The Bull Calf

Reviews of Fiction, Poetry, and Literary Criticism

Narratives of Citizenship: Indigenous and Diasporic Peoples Unsettle the Nation-State edited by Aloys Fleischmann, Nancy Van Styvendale and Cody McCarroll

Reviewed by Rohit K. Dasgupta

Eds. Aloys Fleischmann, Nancy Van Styvendale and Cody McCarroll

Narratives of Citizenship: Indigenous and Diasporic Peoples Unsettle the Nation-State. The University of Alberta Press, 2011

408 pp.


Narratives of Citizenship: Indigenous and Diasporic Peoples Unsettle the Nation-State showcases the work of several diasporic scholars and seeks to understand how the “Canadian nation” has been imagined through its immigrants. Most of the essays in this volume, like other work by diasporic scholars, exhibit a penchant for situating the idea of the “nation” both in the writer’s country of origin and in Canada. The essays interrogate the discourse of nationalism and the myths that give Canada an aura of the sacrosanct and of homogeneity. As the editors explain in the introduction, “the essays highlight the assimilative demands of the nation state” and “sketch diasporic and indigenous strategies for “unsettling” these assimilative demands” (xii).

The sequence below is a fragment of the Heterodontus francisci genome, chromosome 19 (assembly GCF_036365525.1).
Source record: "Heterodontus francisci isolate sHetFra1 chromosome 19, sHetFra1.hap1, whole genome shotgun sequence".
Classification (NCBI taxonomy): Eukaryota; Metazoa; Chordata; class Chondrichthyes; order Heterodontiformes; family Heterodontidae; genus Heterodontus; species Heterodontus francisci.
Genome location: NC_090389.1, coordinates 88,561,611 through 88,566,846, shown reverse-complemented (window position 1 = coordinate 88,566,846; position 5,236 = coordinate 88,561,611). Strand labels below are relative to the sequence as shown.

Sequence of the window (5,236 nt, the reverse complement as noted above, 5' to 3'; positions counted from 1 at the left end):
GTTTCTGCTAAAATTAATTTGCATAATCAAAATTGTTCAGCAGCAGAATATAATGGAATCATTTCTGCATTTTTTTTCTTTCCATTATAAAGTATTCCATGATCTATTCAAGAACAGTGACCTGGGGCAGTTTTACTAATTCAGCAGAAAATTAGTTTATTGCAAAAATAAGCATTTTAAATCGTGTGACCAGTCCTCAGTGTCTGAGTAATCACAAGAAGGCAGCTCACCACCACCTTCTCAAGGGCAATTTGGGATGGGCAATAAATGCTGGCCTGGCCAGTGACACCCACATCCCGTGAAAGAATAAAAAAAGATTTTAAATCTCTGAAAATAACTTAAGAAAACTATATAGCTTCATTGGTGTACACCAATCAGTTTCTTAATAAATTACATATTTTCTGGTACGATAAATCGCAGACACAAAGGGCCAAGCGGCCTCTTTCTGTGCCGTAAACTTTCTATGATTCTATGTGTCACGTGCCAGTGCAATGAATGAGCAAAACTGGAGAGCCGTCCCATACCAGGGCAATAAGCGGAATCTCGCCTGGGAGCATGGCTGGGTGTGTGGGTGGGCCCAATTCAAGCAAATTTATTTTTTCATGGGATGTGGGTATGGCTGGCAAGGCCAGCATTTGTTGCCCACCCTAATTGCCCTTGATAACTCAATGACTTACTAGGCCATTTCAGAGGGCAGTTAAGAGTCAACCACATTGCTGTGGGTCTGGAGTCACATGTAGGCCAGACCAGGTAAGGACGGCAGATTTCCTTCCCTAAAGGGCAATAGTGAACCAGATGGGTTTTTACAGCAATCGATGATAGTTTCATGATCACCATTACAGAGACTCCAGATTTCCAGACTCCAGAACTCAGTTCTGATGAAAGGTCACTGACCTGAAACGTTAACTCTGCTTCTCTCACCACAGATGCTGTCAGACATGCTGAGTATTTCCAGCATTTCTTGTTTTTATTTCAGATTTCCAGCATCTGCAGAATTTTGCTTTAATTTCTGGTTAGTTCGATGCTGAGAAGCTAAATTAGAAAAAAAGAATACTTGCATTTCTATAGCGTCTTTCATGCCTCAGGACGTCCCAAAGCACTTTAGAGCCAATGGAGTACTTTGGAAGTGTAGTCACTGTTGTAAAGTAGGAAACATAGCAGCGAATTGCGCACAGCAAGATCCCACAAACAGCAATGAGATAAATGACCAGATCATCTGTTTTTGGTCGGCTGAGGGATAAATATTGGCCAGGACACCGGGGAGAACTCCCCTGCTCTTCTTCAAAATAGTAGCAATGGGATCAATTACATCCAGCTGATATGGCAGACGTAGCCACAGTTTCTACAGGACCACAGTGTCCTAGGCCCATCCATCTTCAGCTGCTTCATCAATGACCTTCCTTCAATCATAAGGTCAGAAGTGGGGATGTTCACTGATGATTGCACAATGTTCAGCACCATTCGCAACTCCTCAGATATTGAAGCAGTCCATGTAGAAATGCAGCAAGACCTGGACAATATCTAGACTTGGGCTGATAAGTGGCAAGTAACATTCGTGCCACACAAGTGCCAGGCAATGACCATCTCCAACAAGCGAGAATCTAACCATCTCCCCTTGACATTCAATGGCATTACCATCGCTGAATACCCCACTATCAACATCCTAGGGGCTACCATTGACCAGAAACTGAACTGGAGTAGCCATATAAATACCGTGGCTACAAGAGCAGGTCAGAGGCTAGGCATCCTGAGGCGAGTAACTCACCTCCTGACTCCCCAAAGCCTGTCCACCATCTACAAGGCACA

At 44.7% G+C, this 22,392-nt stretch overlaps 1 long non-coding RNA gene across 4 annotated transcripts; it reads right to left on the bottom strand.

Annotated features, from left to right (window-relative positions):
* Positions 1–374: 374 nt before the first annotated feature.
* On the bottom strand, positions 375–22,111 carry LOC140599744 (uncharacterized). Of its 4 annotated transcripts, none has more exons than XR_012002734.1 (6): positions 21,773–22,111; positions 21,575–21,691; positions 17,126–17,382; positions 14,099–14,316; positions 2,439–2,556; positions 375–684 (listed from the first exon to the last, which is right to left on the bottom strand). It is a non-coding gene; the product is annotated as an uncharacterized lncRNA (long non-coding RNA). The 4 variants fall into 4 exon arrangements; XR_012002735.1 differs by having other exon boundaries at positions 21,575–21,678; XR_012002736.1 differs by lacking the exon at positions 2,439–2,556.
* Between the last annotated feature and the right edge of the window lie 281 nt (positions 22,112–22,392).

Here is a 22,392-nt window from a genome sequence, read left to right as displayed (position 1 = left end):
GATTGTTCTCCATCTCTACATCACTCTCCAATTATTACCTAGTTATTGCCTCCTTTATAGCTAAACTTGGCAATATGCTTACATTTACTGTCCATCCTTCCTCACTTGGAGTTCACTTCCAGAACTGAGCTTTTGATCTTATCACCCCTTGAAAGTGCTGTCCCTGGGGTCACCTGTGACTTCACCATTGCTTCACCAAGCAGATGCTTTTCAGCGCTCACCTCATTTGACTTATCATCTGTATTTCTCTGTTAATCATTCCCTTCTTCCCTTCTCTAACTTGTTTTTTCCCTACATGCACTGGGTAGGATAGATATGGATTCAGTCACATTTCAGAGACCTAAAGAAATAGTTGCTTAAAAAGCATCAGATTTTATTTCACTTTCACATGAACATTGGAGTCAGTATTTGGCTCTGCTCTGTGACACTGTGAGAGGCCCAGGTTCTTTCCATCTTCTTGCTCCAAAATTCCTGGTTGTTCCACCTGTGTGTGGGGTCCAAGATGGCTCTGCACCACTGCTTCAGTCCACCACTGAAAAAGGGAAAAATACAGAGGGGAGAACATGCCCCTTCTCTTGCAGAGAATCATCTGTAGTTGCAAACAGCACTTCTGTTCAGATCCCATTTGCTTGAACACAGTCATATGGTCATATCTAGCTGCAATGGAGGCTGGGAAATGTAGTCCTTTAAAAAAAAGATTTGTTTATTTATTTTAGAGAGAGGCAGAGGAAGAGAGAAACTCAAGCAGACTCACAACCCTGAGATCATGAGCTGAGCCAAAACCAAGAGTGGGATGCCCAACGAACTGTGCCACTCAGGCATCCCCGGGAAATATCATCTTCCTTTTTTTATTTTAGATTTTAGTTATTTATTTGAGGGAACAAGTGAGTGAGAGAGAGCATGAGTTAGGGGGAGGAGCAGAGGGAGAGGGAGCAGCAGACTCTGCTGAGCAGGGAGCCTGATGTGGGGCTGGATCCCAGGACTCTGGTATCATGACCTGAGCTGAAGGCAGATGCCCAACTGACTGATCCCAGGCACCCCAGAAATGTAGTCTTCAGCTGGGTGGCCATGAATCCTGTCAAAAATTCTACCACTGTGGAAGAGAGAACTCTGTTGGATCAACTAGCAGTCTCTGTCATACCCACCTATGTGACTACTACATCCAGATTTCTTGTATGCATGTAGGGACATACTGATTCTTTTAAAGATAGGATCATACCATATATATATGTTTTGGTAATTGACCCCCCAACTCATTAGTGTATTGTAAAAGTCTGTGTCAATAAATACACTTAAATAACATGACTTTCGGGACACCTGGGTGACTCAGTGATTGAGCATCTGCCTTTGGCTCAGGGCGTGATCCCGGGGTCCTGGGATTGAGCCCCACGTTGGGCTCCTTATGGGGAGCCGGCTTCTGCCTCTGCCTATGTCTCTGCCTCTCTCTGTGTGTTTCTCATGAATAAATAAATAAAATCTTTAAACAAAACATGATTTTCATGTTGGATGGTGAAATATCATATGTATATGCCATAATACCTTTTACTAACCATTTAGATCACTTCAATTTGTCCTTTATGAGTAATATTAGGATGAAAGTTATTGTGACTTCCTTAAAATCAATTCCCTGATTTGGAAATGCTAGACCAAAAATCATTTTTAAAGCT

Exile and displacement form important themes in most of the essays in this volume. The essays look at ways in which “citizenship is both reasoned through and represented” (xiv). Centrally, they ask us to think about “narratives of citizenship, the title of this collection” (xiii). The collection as a whole offers a fractured reading by investigating the relationship between the preoccupation with the nation state and the location of the scholars theorizing “displaced” life. Citizenship scholarship argues that it both alienates and assimilates. The editors of the collection draw on both Benedict Anderson and R Miles to clearly point out the “divisive and integrative” appeal that citizenship forces on people. They argue that “with the rise of the nation state and the emergence of the idea that those who lived within its boundaries were members of an imagined community... (xxi)”